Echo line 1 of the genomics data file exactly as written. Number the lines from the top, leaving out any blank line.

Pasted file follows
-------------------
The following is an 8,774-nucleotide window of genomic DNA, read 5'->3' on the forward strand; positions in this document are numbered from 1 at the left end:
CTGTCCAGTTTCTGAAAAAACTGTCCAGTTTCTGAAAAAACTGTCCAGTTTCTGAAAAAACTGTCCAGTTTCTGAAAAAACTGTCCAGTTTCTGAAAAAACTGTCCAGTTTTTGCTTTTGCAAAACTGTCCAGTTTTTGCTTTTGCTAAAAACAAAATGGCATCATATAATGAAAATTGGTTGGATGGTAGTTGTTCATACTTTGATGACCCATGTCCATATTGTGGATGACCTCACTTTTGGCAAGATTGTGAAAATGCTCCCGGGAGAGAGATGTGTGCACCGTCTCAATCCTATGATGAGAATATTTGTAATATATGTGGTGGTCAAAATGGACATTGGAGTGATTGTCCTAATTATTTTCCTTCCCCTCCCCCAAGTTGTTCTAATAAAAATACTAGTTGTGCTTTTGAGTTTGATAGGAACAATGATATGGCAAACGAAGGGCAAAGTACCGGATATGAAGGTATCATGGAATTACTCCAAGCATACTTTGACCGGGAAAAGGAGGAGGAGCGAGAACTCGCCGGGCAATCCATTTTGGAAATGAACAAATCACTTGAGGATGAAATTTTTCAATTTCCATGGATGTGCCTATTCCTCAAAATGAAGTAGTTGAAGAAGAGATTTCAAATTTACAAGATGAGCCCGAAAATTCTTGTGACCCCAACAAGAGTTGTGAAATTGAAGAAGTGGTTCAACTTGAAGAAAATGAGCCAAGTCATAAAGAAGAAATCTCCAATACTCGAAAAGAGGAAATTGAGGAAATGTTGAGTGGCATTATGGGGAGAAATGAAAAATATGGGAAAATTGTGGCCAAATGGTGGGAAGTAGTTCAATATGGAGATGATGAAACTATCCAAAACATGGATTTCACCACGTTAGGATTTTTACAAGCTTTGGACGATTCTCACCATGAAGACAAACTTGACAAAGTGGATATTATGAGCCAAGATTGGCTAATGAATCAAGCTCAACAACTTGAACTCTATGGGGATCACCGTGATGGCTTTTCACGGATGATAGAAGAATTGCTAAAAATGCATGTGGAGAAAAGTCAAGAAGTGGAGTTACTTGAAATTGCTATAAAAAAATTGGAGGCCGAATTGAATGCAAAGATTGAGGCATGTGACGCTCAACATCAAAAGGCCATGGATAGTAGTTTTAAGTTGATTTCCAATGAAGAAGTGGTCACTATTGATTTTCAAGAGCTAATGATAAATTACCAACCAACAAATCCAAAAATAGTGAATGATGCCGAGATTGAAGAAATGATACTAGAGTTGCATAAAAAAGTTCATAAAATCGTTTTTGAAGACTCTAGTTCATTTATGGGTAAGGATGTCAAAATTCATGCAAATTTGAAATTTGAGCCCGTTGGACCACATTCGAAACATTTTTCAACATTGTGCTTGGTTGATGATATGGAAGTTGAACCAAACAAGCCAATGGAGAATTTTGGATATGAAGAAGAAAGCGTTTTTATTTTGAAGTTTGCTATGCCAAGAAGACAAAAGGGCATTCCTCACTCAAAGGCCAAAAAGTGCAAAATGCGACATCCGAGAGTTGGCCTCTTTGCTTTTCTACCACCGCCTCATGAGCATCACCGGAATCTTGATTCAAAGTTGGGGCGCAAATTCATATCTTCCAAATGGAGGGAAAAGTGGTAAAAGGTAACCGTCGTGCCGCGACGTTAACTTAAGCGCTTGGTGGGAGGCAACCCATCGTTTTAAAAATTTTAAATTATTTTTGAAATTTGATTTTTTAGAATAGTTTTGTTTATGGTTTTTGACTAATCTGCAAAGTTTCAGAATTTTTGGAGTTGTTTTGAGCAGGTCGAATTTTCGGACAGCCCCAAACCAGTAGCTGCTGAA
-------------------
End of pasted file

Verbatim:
The following is an 8,774-nucleotide window of genomic DNA, read 5'->3' on the forward strand; positions in this document are numbered from 1 at the left end: